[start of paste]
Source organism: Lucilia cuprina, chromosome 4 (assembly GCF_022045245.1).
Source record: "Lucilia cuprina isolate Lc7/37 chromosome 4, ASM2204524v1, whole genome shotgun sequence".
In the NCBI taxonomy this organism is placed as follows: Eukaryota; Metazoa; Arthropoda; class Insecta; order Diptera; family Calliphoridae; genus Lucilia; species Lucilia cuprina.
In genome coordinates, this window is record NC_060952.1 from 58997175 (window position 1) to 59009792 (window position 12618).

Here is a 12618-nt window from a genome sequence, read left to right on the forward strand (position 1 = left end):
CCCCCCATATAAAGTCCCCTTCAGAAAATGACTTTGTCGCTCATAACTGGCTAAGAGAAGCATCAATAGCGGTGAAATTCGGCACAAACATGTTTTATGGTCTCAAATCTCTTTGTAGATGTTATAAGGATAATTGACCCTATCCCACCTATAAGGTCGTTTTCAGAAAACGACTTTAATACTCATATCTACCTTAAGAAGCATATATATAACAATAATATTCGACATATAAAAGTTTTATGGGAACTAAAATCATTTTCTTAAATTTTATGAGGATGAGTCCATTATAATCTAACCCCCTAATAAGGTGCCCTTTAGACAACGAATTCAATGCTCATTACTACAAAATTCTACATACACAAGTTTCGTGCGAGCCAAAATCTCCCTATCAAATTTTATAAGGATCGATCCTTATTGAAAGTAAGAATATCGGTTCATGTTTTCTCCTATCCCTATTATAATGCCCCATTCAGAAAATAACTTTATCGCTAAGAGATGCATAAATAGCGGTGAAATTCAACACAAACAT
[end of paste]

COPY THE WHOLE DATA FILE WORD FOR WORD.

Source organism: Lucilia cuprina, chromosome 4 (assembly GCF_022045245.1).
Source record: "Lucilia cuprina isolate Lc7/37 chromosome 4, ASM2204524v1, whole genome shotgun sequence".
In the NCBI taxonomy this organism is placed as follows: Eukaryota; Metazoa; Arthropoda; class Insecta; order Diptera; family Calliphoridae; genus Lucilia; species Lucilia cuprina.
In genome coordinates, this window is record NC_060952.1 from 58997175 (window position 1) to 59009792 (window position 12618).

Here is a 12618-nt window from a genome sequence, read left to right on the forward strand (position 1 = left end):
CCCCCCATATAAAGTCCCCTTCAGAAAATGACTTTGTCGCTCATAACTGGCTAAGAGAAGCATCAATAGCGGTGAAATTCGGCACAAACATGTTTTATGGTCTCAAATCTCTTTGTAGATGTTATAAGGATAATTGACCCTATCCCACCTATAAGGTCGTTTTCAGAAAACGACTTTAATACTCATATCTACCTTAAGAAGCATATATATAACAATAATATTCGACATATAAAAGTTTTATGGGAACTAAAATCATTTTCTTAAATTTTATGAGGATGAGTCCATTATAATCTAACCCCCTAATAAGGTGCCCTTTAGACAACGAATTCAATGCTCATTACTACAAAATTCTACATACACAAGTTTCGTGCGAGCCAAAATCTCCCTATCAAATTTTATAAGGATCGATCCTTATTGAAAGTAAGAATATCGGTTCATGTTTTCTCCTATCCCTATTATAATGCCCCATTCAGAAAATAACTTTATCGCTAAGAGATGCATAAATAGCGGTGAAATTCAACACAAACAT